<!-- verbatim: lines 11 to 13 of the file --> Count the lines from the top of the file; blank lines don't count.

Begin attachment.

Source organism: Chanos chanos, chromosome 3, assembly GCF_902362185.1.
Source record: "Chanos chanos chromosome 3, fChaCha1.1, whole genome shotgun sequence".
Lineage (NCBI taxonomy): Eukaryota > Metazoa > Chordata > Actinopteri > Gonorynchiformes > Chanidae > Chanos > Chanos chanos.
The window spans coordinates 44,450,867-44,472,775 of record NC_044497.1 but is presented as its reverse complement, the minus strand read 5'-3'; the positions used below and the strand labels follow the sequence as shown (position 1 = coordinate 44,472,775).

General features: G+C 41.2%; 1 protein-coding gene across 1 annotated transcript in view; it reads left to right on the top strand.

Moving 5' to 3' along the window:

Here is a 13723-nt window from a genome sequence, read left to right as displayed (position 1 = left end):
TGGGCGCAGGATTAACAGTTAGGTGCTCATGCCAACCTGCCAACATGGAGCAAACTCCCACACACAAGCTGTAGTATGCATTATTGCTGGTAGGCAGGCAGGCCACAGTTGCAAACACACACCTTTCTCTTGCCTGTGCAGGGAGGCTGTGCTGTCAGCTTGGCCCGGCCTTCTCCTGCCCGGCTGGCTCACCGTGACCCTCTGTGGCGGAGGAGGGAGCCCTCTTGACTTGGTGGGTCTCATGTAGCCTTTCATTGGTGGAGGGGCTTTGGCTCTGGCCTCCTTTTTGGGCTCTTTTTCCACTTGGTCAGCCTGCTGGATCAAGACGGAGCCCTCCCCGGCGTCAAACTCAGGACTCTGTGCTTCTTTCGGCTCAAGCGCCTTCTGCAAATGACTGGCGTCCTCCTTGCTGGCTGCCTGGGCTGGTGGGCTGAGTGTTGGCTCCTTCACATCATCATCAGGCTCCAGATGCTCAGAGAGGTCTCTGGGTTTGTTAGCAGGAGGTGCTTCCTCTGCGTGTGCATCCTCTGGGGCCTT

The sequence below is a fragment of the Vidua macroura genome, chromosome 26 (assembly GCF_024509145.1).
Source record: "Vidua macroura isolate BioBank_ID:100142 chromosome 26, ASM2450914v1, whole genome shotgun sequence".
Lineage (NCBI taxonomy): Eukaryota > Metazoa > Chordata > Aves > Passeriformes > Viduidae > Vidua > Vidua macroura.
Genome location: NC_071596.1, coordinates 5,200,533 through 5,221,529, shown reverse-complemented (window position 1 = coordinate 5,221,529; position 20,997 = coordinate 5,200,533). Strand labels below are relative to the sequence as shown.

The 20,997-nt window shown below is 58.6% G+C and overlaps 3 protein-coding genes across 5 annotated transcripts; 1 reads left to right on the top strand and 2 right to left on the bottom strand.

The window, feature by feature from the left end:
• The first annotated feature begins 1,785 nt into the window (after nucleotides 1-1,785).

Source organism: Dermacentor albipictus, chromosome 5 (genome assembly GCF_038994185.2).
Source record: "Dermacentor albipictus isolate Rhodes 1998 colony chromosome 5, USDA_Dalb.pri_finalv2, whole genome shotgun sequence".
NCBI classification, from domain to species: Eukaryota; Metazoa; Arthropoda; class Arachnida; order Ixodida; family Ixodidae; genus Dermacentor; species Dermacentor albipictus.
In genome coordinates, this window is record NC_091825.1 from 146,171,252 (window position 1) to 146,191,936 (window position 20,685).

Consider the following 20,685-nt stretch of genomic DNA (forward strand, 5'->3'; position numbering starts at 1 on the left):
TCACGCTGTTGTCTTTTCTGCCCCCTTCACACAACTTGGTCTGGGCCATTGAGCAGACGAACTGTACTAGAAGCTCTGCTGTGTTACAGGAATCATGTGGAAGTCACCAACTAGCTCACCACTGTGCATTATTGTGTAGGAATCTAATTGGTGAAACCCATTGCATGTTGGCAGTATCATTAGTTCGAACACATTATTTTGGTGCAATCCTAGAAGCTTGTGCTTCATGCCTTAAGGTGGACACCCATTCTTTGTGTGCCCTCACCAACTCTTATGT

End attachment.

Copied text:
Lineage (NCBI taxonomy): Eukaryota > Metazoa > Chordata > Aves > Passeriformes > Viduidae > Vidua > Vidua macroura.
Genome location: NC_071596.1, coordinates 5,200,533 through 5,221,529, shown reverse-complemented (window position 1 = coordinate 5,221,529; position 20,997 = coordinate 5,200,533). Strand labels below are relative to the sequence as shown.

The 20,997-nt window shown below is 58.6% G+C and overlaps 3 protein-coding genes across 5 annotated transcripts; 1 reads left to right on the top strand and 2 right to left on the bottom strand.